China's Navy Warships Are Now Armed With Land-Attack Missiles

Michael Peck

China says its newest destroyer is capable of launching land-attack missiles.

That puts China in a select club. The Tomahawk land-attack cruise missile has been a favorite tool of U.S. foreign policy and warfighting for 30 years, fired at everything from military bases in Iraq and Syria, to a failed 1998 attempt to kill Osama Bin Laden at his Afghan lair. Russia also has used them: in 2015, Russia fired Kalibr cruise missiles at Syrian rebels from warships stationed a thousand miles away in the Caspian Sea, in a demonstration of the long arm of the Kremlin.

Now, China has the option of using them to flex its muscles. Chinese media offered few details about the Chinese missiles, other than to say that that the Type 055 class – the People’s Liberation Army Navy’s newest destroyers – are capable of launching them. The first Type 055, the Nanchang, was launched in January 2020.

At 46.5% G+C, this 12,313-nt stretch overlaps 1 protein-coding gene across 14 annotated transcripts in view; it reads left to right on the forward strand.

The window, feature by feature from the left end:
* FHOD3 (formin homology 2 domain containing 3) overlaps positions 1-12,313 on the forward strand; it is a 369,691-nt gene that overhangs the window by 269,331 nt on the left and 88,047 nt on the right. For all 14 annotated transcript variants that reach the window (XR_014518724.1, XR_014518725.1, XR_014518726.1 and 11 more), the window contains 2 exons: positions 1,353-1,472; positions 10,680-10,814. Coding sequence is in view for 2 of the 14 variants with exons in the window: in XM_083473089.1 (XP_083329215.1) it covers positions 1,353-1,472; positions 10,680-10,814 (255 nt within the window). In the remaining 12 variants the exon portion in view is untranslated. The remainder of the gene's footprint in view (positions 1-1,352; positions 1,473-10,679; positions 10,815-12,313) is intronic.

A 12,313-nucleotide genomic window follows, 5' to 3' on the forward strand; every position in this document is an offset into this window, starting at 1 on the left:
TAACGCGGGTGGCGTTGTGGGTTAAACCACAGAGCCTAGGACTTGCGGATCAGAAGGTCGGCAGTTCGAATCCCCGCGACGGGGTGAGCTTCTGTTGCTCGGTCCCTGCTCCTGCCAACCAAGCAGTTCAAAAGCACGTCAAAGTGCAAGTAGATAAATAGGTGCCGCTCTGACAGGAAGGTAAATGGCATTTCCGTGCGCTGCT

“Introducing the vast and complicated arsenal at its disposal, the PLA Navy said on China's Twitter-like social platform Sina Weibo that the service operates not only vessels, but also submarine-launched intercontinental ballistic missiles with strategic missile submarines and long-range land-attack cruise missiles with 10,000 ton-class guided missile destroyer,” said Chinese state media.

“Long-range land-attack cruise missiles will allow destroyers to launch more powerful precision strikes on land targets compared to main guns, which have a lower range and are less accurate,” a Chinese defense expert told Global Times.

The Type 055 is set to become something of a nautical bogeyman for Western and Asian navies. China calls them destroyers, but the U.S. Defense Intelligence Agency’s 2019 report on Chinese military strength describes them as guided missile cruisers. At 10,000 to 12,000 tons, and 590 feet long, they are actually slightly bigger than American Ticonderoga-class cruisers.

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